Classical CD Reviews

DEBUSSY: Vol. 5 – Pascal Roge & Ami Roge, pianos – Onyx

Pascal Roge and wife Ami Roge traverse some familiar and some new Debussy territory, exquisitely played and recorded.

Published on November 25, 2011

DEBUSSY: Vol. 5 – Pascal Roge & Ami Roge, pianos – Onyx

DEBUSSY: Petite Suite; Epigraphes Antiques; En Blanc et Noir; Masques; Nocturne; Elegie; Marche ecossaise; Lindaraja (Vol. 5) – Pascal Roge, piano/ Ami Roge, piano – Onyx 4059, 70:03 [Distr. by Harmonia mundi] ****:

Pascal Roge begins Volume 5 in his cycle of Debussy opera with the brilliant 1903 Masques in A Minor, the composer’s reaction to a series of Eighteenth Century paintings. Roge addresses its shifting harmonies, Lisztian dynamics, and explosive fioritura with confident authority, the repeated notes in the upper register translucently vibrant. The bass tones, too, mark a sense of post-Tristan vertical thinking that looks simultaneously forward well into the Twentieth Century. The ensuing Nocturne (1892), on the other hand, reflects Debussy’s early debts to the Chopin nocturne’s passions and to the salon of Mme. von Meck, who had supported Tchaikovsky. The sad and brief Elegie (1915) marks Debussy’s final solo piece, composed in his fatal illness. Moody and sober, the music combines a sense of plainchant with existential barrenness.

The 1889 Petite Suite, conceived when Debussy was twenty-four, represents his first four-hand piece. Roge collaborates with wife Ami for this and the remainder of the recorded program. The lovely arabesques of En bateau literally float in a calm sea of affection. The cheerfully rippling Cortege leads an ethereal Menuet in striking, slightly “oriental” hues. Happy feet mark the concluding Ballet, a joyful dance movement. The Marche ecossaise (1891) owes its existence to a commission Debussy accepted from a Scottish general who wanted a march celebrating the Ross clan. A swirling opening from the Roges leads to a militant chorale tune, its little turn likely inspired by Mendelssohn’s notions of the Scottish highlands. The harmonic palette, typical of Debussy, becomes imaginative and transformative in ways that exceed its original limits.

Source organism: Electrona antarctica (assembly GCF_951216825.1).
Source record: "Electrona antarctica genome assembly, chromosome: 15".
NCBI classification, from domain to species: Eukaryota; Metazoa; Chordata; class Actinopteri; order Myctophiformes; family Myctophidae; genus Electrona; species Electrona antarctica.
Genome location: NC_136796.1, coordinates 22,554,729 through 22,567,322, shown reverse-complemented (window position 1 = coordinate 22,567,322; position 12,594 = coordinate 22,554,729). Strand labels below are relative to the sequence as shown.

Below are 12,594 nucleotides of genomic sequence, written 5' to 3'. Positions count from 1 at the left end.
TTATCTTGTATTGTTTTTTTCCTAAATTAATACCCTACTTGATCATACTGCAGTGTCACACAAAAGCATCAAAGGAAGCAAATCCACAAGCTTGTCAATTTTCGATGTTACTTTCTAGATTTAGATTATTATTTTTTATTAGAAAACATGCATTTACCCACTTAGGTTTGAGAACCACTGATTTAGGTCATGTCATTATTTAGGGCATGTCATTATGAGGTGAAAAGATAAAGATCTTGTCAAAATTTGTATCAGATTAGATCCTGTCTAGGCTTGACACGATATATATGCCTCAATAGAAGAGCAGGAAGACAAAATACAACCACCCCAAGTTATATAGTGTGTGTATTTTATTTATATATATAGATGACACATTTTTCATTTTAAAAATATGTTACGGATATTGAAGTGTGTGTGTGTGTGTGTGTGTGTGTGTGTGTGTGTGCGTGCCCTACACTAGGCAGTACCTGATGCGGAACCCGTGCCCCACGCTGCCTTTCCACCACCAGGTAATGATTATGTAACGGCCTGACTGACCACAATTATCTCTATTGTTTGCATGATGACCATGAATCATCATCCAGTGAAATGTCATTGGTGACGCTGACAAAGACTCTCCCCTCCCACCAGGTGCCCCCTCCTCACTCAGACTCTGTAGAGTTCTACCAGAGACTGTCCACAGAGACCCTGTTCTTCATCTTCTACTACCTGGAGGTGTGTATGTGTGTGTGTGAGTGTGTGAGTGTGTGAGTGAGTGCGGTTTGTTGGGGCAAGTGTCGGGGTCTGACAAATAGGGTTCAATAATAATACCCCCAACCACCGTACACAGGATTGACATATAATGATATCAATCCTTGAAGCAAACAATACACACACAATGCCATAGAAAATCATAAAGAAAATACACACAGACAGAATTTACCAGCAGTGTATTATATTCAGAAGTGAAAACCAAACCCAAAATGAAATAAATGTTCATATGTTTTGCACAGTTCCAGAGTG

Both Epigraphes antiques (1914) and En Blanc et Noir (1915) conclude Debussy’s creative career, the former a reworking of motifs he had planned (1901) as incidental music for poems (of Bilitis) by Pierre Louys, settings of ancient Greece that emphasize a classic symmetry. The six epigraphs prove atmospheric and pictorial, opening with a pentatonic invocation to “Pan, god of the summer wind.” The lyrically somber “For a Tomb without a Name” employs some unusual bass harmonies that might recall the discordant funeral bells in Liszt. Whole tones and chromatic chords infiltrate the middle movements, evocative of the Delphic Dancers of the Preludes. “Pour l’Egyptienne” plays like an improvisation on a motif Saint-Saens might have provided, sinuous and clarion. The last epigraph, “Pour remercier la pluie au matin” combines Debussy’s love of nature with a repressed remorse concerning WW I and the implacability of life. Balance engineer Marijke Roos has done a remarkable job in capturing the resonant tones of the Roges here.

En Blanc et Noir used to serve Robert and Gaby Casadesus as a virtuoso vehicle. Its three sections combine brilliance and technical difficulty. Again, the World War occupies Debussy’s mind, and the harmonies clash, and the rhythms become aggressively militant.

The second movement Lent. Sombre establishes a funereal, elegiac sound whose occasional, dynamic jab reminds us of Abel Gance’s J’Accuse (1919), one of the ultimate antiwar films. The Scherzando, dedicated to Stravinsky, rather skittishly concludes the suite in high or impish spirits. The Roges bask in the lush sonorities and bristle in the repeated notes.

Lindaraja (1901) never had publication in Debussy’s lifetime, and it was conceived specifically for two pianos. An extended habanera, the six-minute piece exalts the Moorish sensibility in Spain, the gardens of the Alhambra, in sensuous and evocative colors and rhythms that invoke romance, mystery, and adventure. This recording should win it new advocates.

—Gary Lemco

 

 

 

 

 

 

 

 

 




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